Leadership Lessons #4 – Making it Personal

Several YES staff members have recently been reading and discussing Brene Brown’s book, Daring Greatly, which examines the interplay of shame and vulnerability and how the two impact our relationships, both professionally and personally.  Out of these discussions, there were some powerful takeaways for all of us, as leaders of our students and other staff members, for how we can bring our best and most authentic selves into our roles. 

Be yourself.  This can often be difficult, especially for young or new leaders who are still getting comfortable in their roles.  Often we are so busy trying to look like leaders, we forget that it’s not about the role, it’s about the person.  Our staff and/or students will be inspired and motivated to follow our lead only if they feel connected to us.  This means having the courage to let them see both our strengths and our imperfections.  So next time you’re feeling insecure at work, instead of trying to ‘fake it till you make it,’ reach out and ask for help and make a lasting connection that will move everyone forward together.  If you make yourself vulnerable enough to admit you don’t have it all figured out, your staff will start to, as well.

Lead by example.  Skewed ideas of what it means to be ‘the boss’ or our own insecurities can lead us to try to look authoritative or like we have all the answers.  When we do that, though, we’re inadvertently telling people that that’s what we value and what they should be striving to be, when it’s likely not at all how we would want them to develop.  Whether you’re a teacher leading students or a school leader, take some time, if you haven’t already, to identify the qualities you most want to see in your team.  Those should be what you model on a daily basis.  If you want your staff to be kind, accepting of feedback, and to have balanced lives, they need to see that reflected in you every day.  This is no small feat, so try identifying one quality that’s really important to you and focusing on that one in January, layer on another one in February, etc.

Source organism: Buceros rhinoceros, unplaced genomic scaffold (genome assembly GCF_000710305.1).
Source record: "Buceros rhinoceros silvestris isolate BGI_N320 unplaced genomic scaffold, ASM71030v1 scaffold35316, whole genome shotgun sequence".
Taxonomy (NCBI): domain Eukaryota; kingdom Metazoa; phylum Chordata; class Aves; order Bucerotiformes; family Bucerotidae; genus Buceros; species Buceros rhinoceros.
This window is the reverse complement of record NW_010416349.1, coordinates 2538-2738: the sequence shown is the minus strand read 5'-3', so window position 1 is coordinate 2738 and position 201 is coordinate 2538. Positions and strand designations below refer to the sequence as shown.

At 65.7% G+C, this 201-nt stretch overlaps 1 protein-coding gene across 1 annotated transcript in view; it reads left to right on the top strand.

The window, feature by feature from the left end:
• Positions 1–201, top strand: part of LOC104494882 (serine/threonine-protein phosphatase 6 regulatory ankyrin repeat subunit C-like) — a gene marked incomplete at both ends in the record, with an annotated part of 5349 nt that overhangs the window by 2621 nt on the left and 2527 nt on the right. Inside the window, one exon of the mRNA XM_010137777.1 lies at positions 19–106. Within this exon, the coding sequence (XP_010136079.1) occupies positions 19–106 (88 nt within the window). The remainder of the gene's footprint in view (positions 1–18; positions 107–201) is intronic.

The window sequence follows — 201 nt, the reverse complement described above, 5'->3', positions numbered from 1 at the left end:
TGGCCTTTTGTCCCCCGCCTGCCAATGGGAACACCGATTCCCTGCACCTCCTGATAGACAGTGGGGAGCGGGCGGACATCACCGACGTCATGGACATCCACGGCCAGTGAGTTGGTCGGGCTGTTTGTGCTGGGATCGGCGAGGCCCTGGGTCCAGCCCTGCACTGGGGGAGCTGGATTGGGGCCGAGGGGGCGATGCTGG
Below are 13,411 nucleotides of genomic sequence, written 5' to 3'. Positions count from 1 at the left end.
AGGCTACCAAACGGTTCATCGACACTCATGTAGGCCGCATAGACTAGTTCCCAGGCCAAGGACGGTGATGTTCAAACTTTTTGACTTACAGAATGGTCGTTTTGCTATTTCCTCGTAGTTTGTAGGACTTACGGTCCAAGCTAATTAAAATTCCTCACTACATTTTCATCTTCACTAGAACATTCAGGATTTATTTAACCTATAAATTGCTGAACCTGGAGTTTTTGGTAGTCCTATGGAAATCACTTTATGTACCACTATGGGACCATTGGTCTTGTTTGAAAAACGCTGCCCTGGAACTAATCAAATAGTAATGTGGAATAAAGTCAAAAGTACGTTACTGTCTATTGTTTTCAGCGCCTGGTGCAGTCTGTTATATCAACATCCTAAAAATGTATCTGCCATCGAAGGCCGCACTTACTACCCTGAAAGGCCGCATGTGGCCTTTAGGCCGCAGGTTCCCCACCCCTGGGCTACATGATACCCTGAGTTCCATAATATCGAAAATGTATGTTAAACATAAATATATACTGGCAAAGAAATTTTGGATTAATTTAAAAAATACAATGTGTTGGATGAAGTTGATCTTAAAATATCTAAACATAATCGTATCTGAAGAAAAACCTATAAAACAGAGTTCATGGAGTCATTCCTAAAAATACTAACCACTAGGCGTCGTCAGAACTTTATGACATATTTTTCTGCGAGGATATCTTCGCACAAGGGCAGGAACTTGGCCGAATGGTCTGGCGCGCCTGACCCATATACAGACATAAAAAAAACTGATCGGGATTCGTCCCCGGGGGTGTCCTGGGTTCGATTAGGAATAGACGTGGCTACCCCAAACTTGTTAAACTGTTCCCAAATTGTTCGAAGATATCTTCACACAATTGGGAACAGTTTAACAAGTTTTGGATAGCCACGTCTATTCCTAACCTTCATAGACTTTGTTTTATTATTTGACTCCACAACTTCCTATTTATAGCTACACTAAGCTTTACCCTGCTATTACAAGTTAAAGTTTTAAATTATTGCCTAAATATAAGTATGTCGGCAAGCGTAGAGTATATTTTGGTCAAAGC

Eliminate shaming behaviors.  In any organization, there may be regular practices that shame people, whether we realize it or not.  When you think about how people or students are given evaluative feedback, the kinds of jokes people tell, how sarcasm is used, and the dynamic of hierarchical relationships, take some time to reflect on how different people might be interpreting these and other interactions.  If you’ve been at an organization for several years, it may be helpful to have someone from outside give you a more objective perception.  If there are practices that exclude or shame people, over time they will lead to disengagement and low morale.  Students will rarely excel in this type of environment and our staff won’t stick around for long either.

Praise people!  When you personally notice the efforts and accomplishments of your students and colleagues, it has a positive impact that far surpasses any amount of critical feedback you could give them!  People’s productivity and motivation are limited if they don’t feel valued and appreciated for their hard work.  Click here to read our post on Powerful Praise.

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